Yokoim song. Right: Dr. Ganesh Murmu and Greg Anderson interview woman from Aka tribal group, Kichang Village, Arunachal Pradesh, India.
Photograph by Chris Rainier
In the midst of a language extinction crisis, we are also seeing a global grassroots movement for language revitalization. Speakers are leveraging new technologies, such as social networking and YouTube, to sustain small languages. As Harrison describes in his book The Last Speakers, we are all impoverished when a language dies, and all enriched by the human knowledge base found in the world’s smallest tongues.
Chris Rainier is considered one of the leading documentary photographers working today. His life’s mission is to film the remaining natural wilderness and indigenous cultures around the globe and to use images to create social change. Rainier co-directs the National Geographic Society’s Cultural Ethnosphere and All Roads Photography Programs. He is a contributing editor for National Geographic Traveler magazine, contributing photographer for National Geographic Adventure magazine; a correspondent on photography for NPR’s Day to Day radio show. Rainier heads National Geographic’s Enduring Voices Project, which is documenting the world’s most endangered languages.
Rainier has traveled to seven continents, making extensive expeditions throughout Africa, Antarctica, and New Guinea. His photography has been seen in Time, Life, Smithsonian, the New York Times, Outside and publications of the National Geographic Society. Rainier has photographed global culture and conflict, famine, and war in such places as Somalia, Sarajevo/Bosnia, Sudan, Ethiopia, Cambodia, and Iraq. He has won awards for his photography, including the prestigious Lowell Thomas Award given by the Explorers Club for adventure stories. Rainier’s photography has been shown and collected by museums around the world, including the Australian Museum in Sydney, the Bibliothèque Nationale in Paris, the International Center of Photography in New York, the George Eastman House International Museum in Rochester, New York, and the United Nations. His books include: Keepers Of The Spirit, Where Masks Still Dance: New Guinea, Ancient Marks. From 1980 to 1985, Rainier was photographic assistant to Ansel Adams – the noted landscape photographer. www.chrisrainier.com
Chris Rainier, Colorado, October 2010:
We live at a crucial crossroads in human history. On one hand we have state of the art levels of global communication and technology that reach into the most isolated parts of the planet, from the jungles of the Amazon to the cyber cafes of Timbuktu, Mali. We have put a man on the moon, and solved some of the most daunting medical challenges that have plagued the human species since the dawn of mankind. We have split the atom and have created the world’s smallest computer on the head of a pin. We can search Google from anywhere on the planet and read license plates from space.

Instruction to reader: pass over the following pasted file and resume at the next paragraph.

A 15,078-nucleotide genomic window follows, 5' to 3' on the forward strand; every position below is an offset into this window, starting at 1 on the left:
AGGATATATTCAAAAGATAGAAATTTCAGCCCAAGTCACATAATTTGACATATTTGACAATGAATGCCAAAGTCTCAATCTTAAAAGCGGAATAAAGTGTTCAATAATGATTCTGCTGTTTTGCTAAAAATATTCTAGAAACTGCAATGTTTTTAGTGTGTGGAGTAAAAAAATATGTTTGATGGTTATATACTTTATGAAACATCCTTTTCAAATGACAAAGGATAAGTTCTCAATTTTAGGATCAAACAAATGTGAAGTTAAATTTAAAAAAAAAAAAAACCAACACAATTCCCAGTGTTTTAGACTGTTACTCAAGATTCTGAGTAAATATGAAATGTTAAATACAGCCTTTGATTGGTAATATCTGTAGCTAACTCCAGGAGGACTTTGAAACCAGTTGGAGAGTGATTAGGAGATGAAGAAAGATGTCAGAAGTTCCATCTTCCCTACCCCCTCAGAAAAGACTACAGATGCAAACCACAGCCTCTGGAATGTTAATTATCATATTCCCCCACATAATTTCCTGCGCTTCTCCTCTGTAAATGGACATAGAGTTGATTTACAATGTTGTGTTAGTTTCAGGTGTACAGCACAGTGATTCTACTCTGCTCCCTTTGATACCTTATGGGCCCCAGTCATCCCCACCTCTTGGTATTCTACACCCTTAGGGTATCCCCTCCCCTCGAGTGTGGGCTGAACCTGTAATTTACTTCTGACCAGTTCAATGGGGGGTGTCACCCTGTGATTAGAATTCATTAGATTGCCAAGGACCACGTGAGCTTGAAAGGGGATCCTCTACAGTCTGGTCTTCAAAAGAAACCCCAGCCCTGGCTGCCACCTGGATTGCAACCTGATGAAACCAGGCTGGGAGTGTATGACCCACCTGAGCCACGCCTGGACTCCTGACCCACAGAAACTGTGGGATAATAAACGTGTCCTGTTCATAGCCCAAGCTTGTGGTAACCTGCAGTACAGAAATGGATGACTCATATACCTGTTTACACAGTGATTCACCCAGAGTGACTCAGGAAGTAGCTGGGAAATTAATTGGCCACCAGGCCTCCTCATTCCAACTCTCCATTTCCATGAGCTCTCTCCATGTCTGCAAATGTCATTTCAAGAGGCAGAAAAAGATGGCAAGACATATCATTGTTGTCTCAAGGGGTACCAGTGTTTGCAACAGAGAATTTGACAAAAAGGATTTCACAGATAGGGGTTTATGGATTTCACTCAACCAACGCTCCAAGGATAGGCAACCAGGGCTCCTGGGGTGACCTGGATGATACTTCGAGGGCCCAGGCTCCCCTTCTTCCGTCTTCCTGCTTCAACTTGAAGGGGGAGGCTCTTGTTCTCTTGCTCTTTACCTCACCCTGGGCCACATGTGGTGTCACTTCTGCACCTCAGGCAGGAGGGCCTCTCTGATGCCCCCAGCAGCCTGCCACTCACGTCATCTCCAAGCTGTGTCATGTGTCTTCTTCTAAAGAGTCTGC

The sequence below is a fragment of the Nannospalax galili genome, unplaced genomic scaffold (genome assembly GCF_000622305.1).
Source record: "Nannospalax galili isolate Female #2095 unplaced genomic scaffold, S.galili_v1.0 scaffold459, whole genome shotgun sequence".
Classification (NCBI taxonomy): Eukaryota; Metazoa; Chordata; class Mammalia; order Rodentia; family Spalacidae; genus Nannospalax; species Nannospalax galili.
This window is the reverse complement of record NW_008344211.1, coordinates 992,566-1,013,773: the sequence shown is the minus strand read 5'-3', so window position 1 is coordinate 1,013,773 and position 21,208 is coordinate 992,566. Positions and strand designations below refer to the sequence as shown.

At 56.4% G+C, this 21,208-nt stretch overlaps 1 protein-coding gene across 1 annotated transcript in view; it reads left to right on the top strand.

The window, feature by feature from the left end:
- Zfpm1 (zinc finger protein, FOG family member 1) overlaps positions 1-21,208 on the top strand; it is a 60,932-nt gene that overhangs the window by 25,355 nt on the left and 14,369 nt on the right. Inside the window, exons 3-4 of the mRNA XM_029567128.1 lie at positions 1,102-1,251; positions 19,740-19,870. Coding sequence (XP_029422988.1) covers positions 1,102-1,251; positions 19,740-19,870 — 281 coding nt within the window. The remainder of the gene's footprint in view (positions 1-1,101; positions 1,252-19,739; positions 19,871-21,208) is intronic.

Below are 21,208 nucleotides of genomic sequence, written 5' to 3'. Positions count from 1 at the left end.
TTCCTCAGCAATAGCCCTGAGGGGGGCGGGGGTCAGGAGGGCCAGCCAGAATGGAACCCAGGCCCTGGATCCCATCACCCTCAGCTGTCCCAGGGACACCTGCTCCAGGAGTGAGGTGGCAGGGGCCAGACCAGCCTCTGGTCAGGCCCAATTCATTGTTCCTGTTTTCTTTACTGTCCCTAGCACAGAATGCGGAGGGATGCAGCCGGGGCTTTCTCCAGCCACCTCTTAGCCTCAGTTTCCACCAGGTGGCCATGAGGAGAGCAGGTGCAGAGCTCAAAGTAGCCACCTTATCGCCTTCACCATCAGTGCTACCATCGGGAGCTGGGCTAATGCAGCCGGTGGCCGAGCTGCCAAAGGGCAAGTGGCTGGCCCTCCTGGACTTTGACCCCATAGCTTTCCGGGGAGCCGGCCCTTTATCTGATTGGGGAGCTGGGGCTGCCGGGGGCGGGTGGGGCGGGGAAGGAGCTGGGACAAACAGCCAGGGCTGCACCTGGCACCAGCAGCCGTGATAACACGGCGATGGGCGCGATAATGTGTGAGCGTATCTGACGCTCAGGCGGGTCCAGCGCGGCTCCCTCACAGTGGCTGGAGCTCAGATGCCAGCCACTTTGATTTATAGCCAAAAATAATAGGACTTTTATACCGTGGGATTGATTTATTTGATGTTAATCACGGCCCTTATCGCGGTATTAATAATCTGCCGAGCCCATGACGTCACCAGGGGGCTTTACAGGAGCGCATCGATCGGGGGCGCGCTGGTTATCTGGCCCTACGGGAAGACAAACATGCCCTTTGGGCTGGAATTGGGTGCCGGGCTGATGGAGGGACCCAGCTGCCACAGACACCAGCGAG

Yet, sadly, we are destroying the planet at unprecedented levels. At present rates the glaciers of Greenland will all be melted within thirty years, the last untouched rain forests on the planet will be gone by 2050, and over half of the world’s population today live in city dwellings. What will happen to the last ancient peoples that live just beyond the chainsaws that destroy those sacred forests, or the nomads that drift across the shifting sands of the Sahara? They too, are disappearing at catastrophic rates. Most of the world’s nearly seven thousand languages are oral and within this century, forty to fifty percent of them will no longer exist. With them will go a rich tapestry of knowledge, wisdom, and deep understanding of their world – our world – that is simply passed on from generation to generation in the ancient stories as told around the campfire of tradition. So within several generations a vast amount of the world’s knowledge could simply die away with the passing of that elder who traditionally was the wisdom keeper of the culture.
Facing this daunting fact, cultures around the planet are taking a stand and using modern technology: still and video cameras, computers and the internet in amazing and innovative ways to tell their ancient stories to the world for future generations. Modern technology is impacting ancient traditional cultures in very powerful and innovative ways – providing platforms and technology to empower, promote, archive, and revitalize struggling cultures. Connections to the Internet and technology allows communication between ancient and modern, East to West – indeed the South to the North and back. Traditional cultures to modernity, and the modern world to the ancient world. Let us all gather around the virtual fireplace of Ethernet – and share the stories of what it means to be human.
Chris Rainier’s video and photographs were presented in Ancient Stories with Modern Technology, an exhibition at Google headquarters, NYC, October 28 – December 31, 2010, which focused on numerous stories of how technology is creating cross culture communication – and exploration. Please see examples of cultural revitalization at the National Geographic’s Enduring Voices Project and on YouTube’s Enduring Voices channel.